Bean sprout teenaged basketball players from Dr. Michael M. Krop Senior High, all wearing purple tracksuits, filled two rows of wooden pews in a downtown courtroom last Wednesday afternoon. Their parents and girlfriends — along with a few local politicians angling for publicity — filled the rest of the hall.
The Florida High School Athletic Association (FHSAA) appeared to have only one representative in court: a somber lawyer who spoke in haughty legalese.
Anybody who'd ever watched a Disney movie could've identified the good guys there. And when Judge Spencer Eig ruled that Krop, Florida's number-one-ranked buckets team, should be allowed to participate in the playoffs despite the opposition of the sport's governing body, the crowd burst into hooting applause.
Krop Senior High
Miami Herald columnist Greg Cote had editorialized that the FHSAA had "overreacted with the harshest possible punishment" in disqualifying Bahamian guard Brian Delancy because of his failure to file immigration paperwork, which forced the team to forfeit every game in which he had played. Virtually every local news outlet, from NBC Miami (Channel 6) to WSVN-TV (Channel 7), treated the judge's ruling as a feel-good story.
Except for this one. Because as New Times has discovered, Delancy's immigration paperwork is the least of his eligibility concerns. The boy's coach, Marcos "Shakey" Rodriguez is notorious for skirting recruiting rules. Delancy's legal guardian, Bernard Wright, coached a team stripped of its state championship for rampant cheating. And the 19-year-old, it appears, doesn't even reside in the school's district. His address, as listed in school records before the eligibility scandal broke, doesn't exist. Since then, the records have apparently been changed. And it seems he doesn't live at the new address.
"We tried to get the school to tell us where he lives under oath and it took us asking three times," comments FHSAA executive director Dr. Roger Dearing. "Finally, they said he lives primarily with his mother... There's something going on with this kid."
But local newspapers have reported Delancy's mom lives in the Bahamas. "That's another good question," said Dearing. "Apparently, she was living here, but she moved to the Bahamas. All I can say is it's a good question."
Shakey Rodriguez, who rakes in $76,750 annually to coach winners, isn't interested in clearing the confusion. "I got nothing to say to you, dude," intoned the stocky coach, sporting his trademark look of sunglasses perched above combed-down bangs, when confronted at the court hearing. "Leave it at that."
Krop athletic director Michael Kypriss also shut down questioning. "Come on man, be happy for us!" he boomed when asked about the living situation after the hearing, shrouding Delancy with his large frame and loping away from the courthouse. "We met all the eligibility requirements! Come on man, I thought you'd be happy for us!"
Delancy's guardian Bernard Wright, the most important actor in this drama, is less sanguine. Wright is a notorious youth basketball recruiter with a criminal record who was the assistant coach of the 1998 Miami High team that included Heat stalwart Udonis Haslem and was stripped of a state championship amid recruiting violations. "Don't you ever fucking call this number again," he barks when reached by a reporter. "You're a fucking scumbag, and if I ever fucking catch you near me, you're going to regret it. You better lose this fucking number."
This publication's history with local youth-ball legend Shakey Rodriguez — his high school win-loss record (587-93) is believed to be the best in the county — and his cronies dates back to the mid-'90s. Rodriguez, who earned his nickname, he likes to say, because he "can never stand still," won five championships in 13 years as head coach of the juggernaut Miami High Stingarees, a squad that always seemed stocked with elite ballplayers from around the country. Rodriguez was often accused of breaking recruiting rules, but he was never caught. Wright was his assistant coach.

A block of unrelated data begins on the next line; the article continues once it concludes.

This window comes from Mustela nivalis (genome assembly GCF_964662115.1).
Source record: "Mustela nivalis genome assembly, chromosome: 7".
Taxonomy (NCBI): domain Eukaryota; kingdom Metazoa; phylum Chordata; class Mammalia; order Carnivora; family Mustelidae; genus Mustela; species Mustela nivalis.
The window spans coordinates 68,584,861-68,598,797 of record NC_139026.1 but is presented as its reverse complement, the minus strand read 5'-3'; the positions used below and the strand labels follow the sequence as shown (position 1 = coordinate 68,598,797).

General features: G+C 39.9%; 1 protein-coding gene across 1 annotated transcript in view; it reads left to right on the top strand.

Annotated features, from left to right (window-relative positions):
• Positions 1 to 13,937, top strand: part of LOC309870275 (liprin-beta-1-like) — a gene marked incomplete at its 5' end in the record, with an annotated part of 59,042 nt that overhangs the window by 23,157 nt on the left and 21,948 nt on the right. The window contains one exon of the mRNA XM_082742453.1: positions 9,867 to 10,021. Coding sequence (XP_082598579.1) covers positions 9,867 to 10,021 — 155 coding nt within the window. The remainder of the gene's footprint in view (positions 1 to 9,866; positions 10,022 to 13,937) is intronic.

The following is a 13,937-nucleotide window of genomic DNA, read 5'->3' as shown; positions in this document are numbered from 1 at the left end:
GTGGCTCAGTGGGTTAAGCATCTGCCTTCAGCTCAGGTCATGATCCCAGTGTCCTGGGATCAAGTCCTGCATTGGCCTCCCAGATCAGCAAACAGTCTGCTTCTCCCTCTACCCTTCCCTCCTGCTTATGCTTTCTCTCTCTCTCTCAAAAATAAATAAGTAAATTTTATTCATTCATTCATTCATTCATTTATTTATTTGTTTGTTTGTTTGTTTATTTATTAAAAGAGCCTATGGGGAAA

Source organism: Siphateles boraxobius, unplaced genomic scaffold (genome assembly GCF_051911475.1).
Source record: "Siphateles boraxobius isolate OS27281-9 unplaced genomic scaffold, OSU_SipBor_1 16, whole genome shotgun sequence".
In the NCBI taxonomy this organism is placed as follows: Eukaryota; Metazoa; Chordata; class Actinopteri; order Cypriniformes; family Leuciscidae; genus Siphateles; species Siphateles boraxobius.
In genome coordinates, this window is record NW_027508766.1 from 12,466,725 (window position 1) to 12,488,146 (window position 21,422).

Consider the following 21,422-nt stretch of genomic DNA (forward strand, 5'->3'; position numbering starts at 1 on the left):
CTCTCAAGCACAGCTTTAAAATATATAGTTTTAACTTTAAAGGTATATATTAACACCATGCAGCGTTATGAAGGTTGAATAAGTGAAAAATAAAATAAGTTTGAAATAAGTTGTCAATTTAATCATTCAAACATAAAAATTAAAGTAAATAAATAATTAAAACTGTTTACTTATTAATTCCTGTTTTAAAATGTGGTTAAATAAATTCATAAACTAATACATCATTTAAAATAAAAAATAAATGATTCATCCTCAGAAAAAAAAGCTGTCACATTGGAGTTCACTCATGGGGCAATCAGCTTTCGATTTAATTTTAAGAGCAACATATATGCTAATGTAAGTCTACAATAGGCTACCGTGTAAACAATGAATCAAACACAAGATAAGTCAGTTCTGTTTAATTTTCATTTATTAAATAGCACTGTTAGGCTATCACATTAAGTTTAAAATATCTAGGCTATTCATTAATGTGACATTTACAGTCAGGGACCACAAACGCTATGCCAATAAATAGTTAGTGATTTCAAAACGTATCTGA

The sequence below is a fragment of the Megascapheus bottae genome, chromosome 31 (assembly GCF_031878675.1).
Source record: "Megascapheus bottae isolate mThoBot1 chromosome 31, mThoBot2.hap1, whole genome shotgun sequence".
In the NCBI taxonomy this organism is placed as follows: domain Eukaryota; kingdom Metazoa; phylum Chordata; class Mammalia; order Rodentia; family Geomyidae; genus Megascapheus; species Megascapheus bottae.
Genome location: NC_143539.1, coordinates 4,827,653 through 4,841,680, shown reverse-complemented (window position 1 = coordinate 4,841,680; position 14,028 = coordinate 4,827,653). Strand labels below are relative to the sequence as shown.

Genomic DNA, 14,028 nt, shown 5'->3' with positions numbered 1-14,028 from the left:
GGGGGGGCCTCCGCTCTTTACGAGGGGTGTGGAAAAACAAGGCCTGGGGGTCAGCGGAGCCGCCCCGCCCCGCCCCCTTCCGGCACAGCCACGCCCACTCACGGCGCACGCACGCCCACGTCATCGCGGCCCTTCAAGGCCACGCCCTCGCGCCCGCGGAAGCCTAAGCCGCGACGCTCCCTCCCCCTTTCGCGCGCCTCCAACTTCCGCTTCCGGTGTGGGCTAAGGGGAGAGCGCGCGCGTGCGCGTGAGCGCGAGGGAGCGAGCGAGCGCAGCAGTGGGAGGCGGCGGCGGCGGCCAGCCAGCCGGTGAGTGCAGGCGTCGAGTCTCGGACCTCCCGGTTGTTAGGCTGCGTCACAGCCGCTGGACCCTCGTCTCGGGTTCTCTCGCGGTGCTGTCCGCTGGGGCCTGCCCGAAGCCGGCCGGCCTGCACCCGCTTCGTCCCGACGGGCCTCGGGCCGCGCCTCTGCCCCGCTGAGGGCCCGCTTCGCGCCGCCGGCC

In 1995, Rodriguez took over Florida International University's basketball team. Frank Martin became the new Miami High coach. Wright stayed on to become Martin's assistant coach.
Three years later, Miami High won the 1998 state championship with perhaps its most formidable team ever, featuring preternaturally-talented teens such as Haslem and current Los Angeles Laker Steve Blake. But the title was tainted.
A New Times investigation, published one week before that year's title game, exposed that five of the team's players — including Haslem and Blake — were registered as living with coaches or boosters, in violation of state recruitment rules. Player residence records in the school district database had bogus addresses, which were mysteriously changed several times when a reporter began sniffing around. Then FHSAA commissioner Ron Davis called Miami High's manipulation of residency records the most "blatant violation of FHSAA rules against recruiting that I have encountered." The association stripped the team of its title and barred it from playing the next year.
What was Bernard Wright's role on the disqualified team? According to two anonymous sources quoted in the New Times investigation, he occupied a position not supposed to exist in high school sports: recruiter.
"He always would come up to me and tell me, 'Got a chance of getting another kid,' " said one source, a former FIU athletics employee. " 'Got a chance of getting this kid for Miami High.' That was his whole thing. That was all he was supposed to do."
The other source told New Times Wright was the guy charged with making trips to other school districts around the country to poach talent.
In the 1998 fallout, Frank Martin was canned. In 2007, he was hired as head coach of the vaunted Kansas State University men's basketball team, where he remains. Bernard Wright left Miami High as well, snagging the assistant coach position under old buddy Shakey Rodriguez at FIU.
In 2000, another New Times investigation revealed chaos on that FIU squad. Future Miami Heat baller Carlos Arroyo had punched a team manager in the face. There were questionable grade changes for student athletes. And Coach Shakey had managed to stock his staff and squad with old faces from the disgraced Miami High team.